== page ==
Festival of Quilts – these quilts were the best in the show for me. My choice not that of the judges. I often look at the winners and think why? Every person deserves recognition for entering – it is a huge feat to make a show quilt, so well done to everyone who entered. Apparently there were 700 quilts hung at this year’s exhibition. That’s quite some eye candy. I did not see them all, let alone photograph them all. Some I did photograph were not there for judging anyway – they were in the galleries.
I am going to start with one of those galleries, because the very best quilts I saw at the show were the work of Shizuko Kuroha, a Japanese quilt artist whose quilts are undoubtedly an art. Her gallery was simply amazing.
For me, nothing quite compared, even though many of the quilts were fantastic, Shizuko’s quilts were the highlight of the show. However, there were many I liked.
I loved this quilt but designers’ names were still hidden during the judging process, hence I do not know the maker. It was the roses that did it for me.
This was another I just fell in love with, this time it was the colour and quilting that stood out for me.
The Cairo tentmakers were there this year and with my strong connections to Islamic architecture, ceramics and calligraphy, I could not resist.
If you have never seen the Cairo tentmakers, enjoy this documentary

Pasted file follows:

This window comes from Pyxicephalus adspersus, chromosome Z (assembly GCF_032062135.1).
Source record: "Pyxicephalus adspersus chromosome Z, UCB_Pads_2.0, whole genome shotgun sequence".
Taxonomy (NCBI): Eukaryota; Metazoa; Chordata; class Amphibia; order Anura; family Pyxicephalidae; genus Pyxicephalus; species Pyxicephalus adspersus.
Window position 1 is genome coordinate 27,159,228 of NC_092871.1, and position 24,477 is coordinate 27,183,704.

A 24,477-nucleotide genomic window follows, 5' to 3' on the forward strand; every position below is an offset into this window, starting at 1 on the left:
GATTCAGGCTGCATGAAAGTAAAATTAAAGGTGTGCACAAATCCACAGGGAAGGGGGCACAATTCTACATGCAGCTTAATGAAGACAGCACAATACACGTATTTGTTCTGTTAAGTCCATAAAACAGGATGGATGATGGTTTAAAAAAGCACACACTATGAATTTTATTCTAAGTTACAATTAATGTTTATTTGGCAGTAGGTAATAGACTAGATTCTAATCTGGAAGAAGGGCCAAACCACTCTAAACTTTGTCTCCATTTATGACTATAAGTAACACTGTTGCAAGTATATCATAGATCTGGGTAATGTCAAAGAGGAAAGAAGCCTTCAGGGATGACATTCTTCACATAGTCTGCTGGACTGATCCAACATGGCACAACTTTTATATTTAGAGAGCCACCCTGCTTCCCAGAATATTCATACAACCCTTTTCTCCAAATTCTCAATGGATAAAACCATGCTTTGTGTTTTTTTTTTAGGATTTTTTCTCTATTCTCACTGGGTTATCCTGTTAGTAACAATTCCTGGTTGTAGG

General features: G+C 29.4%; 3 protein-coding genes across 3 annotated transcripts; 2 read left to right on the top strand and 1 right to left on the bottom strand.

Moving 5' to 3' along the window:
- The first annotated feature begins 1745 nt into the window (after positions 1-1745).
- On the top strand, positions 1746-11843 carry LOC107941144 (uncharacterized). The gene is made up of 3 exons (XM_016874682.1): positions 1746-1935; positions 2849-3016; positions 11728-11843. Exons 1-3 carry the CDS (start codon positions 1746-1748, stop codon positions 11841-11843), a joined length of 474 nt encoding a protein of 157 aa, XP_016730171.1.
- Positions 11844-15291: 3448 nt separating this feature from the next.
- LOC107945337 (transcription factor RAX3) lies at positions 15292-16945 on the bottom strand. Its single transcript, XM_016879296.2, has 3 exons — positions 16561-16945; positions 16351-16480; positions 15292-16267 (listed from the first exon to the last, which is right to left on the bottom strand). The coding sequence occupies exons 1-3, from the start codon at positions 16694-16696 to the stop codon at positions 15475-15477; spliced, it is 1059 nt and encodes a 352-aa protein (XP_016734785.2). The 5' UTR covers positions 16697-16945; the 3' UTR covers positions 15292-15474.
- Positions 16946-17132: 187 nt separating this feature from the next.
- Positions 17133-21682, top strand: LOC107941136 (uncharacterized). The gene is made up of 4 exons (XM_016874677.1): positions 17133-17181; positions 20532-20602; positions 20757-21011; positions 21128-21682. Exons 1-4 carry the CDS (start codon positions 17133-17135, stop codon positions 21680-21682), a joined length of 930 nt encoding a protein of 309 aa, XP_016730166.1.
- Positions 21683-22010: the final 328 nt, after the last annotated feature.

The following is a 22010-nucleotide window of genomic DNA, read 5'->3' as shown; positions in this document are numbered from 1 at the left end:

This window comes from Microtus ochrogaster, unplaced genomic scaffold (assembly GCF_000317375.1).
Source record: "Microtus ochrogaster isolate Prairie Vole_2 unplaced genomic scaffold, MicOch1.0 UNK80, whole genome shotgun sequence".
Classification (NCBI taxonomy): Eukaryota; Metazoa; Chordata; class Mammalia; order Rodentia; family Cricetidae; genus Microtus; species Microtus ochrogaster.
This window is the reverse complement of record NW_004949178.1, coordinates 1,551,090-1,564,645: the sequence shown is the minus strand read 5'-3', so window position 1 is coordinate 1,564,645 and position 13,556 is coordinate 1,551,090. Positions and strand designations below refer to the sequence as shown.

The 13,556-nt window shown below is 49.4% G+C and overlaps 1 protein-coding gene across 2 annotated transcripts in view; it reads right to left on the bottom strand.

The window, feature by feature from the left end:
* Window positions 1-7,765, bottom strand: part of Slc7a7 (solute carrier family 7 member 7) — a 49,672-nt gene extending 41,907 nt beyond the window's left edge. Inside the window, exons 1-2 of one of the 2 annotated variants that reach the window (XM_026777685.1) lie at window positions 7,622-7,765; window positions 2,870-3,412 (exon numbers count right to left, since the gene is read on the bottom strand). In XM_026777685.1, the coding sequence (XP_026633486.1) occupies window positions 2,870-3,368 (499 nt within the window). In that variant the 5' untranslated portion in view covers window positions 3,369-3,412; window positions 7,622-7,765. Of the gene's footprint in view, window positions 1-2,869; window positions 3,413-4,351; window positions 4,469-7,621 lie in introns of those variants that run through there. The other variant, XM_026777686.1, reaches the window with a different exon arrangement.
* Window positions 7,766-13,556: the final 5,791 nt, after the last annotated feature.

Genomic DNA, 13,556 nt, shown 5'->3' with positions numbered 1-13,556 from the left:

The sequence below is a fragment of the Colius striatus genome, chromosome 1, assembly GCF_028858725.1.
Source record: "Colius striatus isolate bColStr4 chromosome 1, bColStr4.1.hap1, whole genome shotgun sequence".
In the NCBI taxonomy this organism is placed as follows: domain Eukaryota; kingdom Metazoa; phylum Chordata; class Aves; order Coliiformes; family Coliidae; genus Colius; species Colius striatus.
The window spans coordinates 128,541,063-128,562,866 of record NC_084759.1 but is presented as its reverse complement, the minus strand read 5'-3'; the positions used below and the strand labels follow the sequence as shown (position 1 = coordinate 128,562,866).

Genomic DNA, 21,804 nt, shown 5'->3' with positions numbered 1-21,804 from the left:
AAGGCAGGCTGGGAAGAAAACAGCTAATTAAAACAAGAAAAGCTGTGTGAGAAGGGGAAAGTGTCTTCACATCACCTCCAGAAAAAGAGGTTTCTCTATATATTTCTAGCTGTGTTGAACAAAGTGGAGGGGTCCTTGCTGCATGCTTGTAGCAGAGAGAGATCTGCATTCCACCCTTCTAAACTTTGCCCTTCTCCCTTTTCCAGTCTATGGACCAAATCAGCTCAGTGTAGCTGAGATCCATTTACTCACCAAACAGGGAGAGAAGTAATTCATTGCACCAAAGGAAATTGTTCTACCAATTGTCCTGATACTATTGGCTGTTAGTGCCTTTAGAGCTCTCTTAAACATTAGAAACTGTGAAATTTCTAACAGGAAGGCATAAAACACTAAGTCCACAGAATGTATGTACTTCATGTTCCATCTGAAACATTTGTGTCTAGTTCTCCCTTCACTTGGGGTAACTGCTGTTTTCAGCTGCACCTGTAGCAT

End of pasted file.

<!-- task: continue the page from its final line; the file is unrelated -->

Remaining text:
I love Susan Briscoe’s book on the 1718 coverlet, so was very excited to see the interpretations at the show. My choice was not the same as the judges however. This was my favourite by Jennifer Fletcher:
Two favourites at the show were not wall or bed quilts but art quilts, the peacock by Nikki Parmenter, an incredible artist. In my humble opinion this kind of quilting simply does not get enough media cover at the shows.
The other was the incredible work of Kathy Knapp. It just took my breath away.
The show is very heavily traditional based and there were wholecloth quilts that were stunning. Sandy Chandler’s Cachemire was amazing. It is often difficult at the show, especially if you have never used one, to know what has been long armed and what has been made in the traditional way. Sandy is a longarm quilter.
I loved Phillippa Naylor’s miniature quilt, such tiny pieces, all so very neat.
I could go on and on, but I will make the last image one of my own (the main image above), shown on my stand for the very first time. Visitors comments were ‘amazing, brilliant, fantastic, impressive’. My OBW quilt tutorial can be found online.
If you are thinking of exhibiting next year, why not join my design ecourse, wherever you live, this course is taken online at your own pace with tutor involvement and will help iron out the problems facing many quilters – colour, options, balance, arrangement and all aspects of quilt design.
Next week the blog will be all about my first year as a professional quilting tutor.
Words, images copyright Karen Platt 2018. Quilts copyright the individual makers.